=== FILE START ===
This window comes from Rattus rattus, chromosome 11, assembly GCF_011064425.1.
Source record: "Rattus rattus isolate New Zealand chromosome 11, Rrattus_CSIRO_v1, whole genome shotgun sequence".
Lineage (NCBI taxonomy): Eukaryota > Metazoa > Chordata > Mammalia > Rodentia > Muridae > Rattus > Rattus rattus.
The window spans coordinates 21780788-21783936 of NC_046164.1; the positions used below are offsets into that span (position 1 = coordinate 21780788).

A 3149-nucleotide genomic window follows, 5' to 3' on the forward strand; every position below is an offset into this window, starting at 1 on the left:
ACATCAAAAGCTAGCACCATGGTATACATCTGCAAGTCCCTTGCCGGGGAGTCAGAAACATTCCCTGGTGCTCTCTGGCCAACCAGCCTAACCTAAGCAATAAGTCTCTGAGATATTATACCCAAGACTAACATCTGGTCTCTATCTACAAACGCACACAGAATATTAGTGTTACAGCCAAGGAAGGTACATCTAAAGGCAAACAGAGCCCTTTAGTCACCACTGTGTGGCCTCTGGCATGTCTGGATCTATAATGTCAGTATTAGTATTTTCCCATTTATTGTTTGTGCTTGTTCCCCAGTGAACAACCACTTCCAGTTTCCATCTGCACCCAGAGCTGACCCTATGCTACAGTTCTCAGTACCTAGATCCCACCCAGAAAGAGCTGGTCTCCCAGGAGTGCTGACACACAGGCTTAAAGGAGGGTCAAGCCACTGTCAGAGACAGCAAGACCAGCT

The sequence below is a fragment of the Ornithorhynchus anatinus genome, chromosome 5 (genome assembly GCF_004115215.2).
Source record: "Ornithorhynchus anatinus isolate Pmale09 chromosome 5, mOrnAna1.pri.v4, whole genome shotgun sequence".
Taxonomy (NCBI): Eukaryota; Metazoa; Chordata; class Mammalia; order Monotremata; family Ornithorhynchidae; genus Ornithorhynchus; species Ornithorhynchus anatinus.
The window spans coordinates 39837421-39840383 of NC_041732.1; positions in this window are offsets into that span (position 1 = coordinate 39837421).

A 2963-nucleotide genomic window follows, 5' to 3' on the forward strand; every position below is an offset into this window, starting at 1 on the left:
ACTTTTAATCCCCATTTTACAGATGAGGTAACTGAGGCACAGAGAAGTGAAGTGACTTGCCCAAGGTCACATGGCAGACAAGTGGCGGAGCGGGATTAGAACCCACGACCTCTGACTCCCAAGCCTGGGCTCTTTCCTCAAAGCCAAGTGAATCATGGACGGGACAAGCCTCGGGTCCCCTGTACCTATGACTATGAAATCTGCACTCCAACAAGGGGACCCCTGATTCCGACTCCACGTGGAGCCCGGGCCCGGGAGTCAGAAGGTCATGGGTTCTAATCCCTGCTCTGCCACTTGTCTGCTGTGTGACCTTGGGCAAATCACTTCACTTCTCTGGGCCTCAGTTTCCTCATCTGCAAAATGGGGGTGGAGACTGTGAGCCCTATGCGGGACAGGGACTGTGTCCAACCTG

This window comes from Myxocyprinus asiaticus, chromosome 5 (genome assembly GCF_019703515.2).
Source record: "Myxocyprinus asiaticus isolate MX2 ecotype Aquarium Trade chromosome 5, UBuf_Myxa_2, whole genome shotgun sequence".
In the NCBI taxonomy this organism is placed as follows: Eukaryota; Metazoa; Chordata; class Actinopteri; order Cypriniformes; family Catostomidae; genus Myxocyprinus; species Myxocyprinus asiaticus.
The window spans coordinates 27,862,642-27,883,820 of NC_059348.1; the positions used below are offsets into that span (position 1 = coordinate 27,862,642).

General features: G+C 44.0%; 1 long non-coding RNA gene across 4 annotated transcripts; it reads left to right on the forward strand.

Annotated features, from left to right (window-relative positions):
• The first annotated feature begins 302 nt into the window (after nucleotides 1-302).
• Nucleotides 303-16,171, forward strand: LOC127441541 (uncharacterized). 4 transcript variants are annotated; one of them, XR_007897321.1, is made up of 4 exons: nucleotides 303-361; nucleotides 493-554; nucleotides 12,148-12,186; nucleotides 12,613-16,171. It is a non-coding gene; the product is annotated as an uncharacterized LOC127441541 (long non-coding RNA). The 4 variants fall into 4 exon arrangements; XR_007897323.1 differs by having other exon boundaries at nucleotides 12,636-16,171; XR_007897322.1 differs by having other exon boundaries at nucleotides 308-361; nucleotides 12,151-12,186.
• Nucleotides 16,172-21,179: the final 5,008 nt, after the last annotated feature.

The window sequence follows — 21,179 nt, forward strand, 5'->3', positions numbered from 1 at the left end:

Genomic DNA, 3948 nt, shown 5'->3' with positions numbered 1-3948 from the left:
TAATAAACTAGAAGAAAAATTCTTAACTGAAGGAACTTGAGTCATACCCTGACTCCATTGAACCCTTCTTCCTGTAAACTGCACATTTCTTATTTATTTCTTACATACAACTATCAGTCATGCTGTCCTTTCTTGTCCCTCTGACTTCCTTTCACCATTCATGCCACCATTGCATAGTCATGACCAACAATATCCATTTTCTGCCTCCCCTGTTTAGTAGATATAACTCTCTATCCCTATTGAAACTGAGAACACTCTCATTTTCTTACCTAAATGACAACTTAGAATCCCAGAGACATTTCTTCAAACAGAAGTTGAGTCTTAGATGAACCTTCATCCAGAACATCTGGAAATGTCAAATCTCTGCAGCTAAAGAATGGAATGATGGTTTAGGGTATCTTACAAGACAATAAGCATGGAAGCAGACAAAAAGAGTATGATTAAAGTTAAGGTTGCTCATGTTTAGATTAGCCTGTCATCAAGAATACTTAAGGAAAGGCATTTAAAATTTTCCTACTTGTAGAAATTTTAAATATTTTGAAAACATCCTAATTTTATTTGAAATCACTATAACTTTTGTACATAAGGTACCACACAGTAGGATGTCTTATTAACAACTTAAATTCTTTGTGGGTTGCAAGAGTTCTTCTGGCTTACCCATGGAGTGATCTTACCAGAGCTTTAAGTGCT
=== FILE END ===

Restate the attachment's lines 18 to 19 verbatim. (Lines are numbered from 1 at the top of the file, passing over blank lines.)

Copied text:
Annotated features, from left to right (window-relative positions):
• The first annotated feature begins 302 nt into the window (after nucleotides 1-302).